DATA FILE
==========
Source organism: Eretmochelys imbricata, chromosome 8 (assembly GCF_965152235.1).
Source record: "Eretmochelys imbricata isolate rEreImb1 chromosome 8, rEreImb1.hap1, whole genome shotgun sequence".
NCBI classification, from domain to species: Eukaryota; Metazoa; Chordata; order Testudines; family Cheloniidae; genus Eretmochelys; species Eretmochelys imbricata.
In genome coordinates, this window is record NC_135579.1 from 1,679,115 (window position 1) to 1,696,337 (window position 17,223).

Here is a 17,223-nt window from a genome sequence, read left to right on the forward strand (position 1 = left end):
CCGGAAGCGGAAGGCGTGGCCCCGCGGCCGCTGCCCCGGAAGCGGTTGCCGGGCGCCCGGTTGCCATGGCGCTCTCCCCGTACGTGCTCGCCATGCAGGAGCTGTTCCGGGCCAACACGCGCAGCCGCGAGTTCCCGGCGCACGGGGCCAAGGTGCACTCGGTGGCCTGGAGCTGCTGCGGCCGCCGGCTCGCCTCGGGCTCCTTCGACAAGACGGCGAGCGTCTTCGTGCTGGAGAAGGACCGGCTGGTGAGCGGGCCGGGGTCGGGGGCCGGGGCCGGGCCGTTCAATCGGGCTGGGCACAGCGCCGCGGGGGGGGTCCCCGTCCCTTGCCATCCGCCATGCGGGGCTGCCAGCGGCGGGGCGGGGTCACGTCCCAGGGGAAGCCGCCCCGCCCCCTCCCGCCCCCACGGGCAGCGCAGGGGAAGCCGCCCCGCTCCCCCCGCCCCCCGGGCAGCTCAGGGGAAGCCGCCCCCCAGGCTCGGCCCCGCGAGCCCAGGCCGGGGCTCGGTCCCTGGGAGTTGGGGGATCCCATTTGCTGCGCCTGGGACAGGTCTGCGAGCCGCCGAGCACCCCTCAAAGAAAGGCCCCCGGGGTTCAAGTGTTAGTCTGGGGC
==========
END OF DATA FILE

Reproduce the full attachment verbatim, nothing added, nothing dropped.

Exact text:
Source organism: Eretmochelys imbricata, chromosome 8 (assembly GCF_965152235.1).
Source record: "Eretmochelys imbricata isolate rEreImb1 chromosome 8, rEreImb1.hap1, whole genome shotgun sequence".
NCBI classification, from domain to species: Eukaryota; Metazoa; Chordata; order Testudines; family Cheloniidae; genus Eretmochelys; species Eretmochelys imbricata.
In genome coordinates, this window is record NC_135579.1 from 1,679,115 (window position 1) to 1,696,337 (window position 17,223).

Here is a 17,223-nt window from a genome sequence, read left to right on the forward strand (position 1 = left end):
CCGGAAGCGGAAGGCGTGGCCCCGCGGCCGCTGCCCCGGAAGCGGTTGCCGGGCGCCCGGTTGCCATGGCGCTCTCCCCGTACGTGCTCGCCATGCAGGAGCTGTTCCGGGCCAACACGCGCAGCCGCGAGTTCCCGGCGCACGGGGCCAAGGTGCACTCGGTGGCCTGGAGCTGCTGCGGCCGCCGGCTCGCCTCGGGCTCCTTCGACAAGACGGCGAGCGTCTTCGTGCTGGAGAAGGACCGGCTGGTGAGCGGGCCGGGGTCGGGGGCCGGGGCCGGGCCGTTCAATCGGGCTGGGCACAGCGCCGCGGGGGGGGTCCCCGTCCCTTGCCATCCGCCATGCGGGGCTGCCAGCGGCGGGGCGGGGTCACGTCCCAGGGGAAGCCGCCCCGCCCCCTCCCGCCCCCACGGGCAGCGCAGGGGAAGCCGCCCCGCTCCCCCCGCCCCCCGGGCAGCTCAGGGGAAGCCGCCCCCCAGGCTCGGCCCCGCGAGCCCAGGCCGGGGCTCGGTCCCTGGGAGTTGGGGGATCCCATTTGCTGCGCCTGGGACAGGTCTGCGAGCCGCCGAGCACCCCTCAAAGAAAGGCCCCCGGGGTTCAAGTGTTAGTCTGGGGC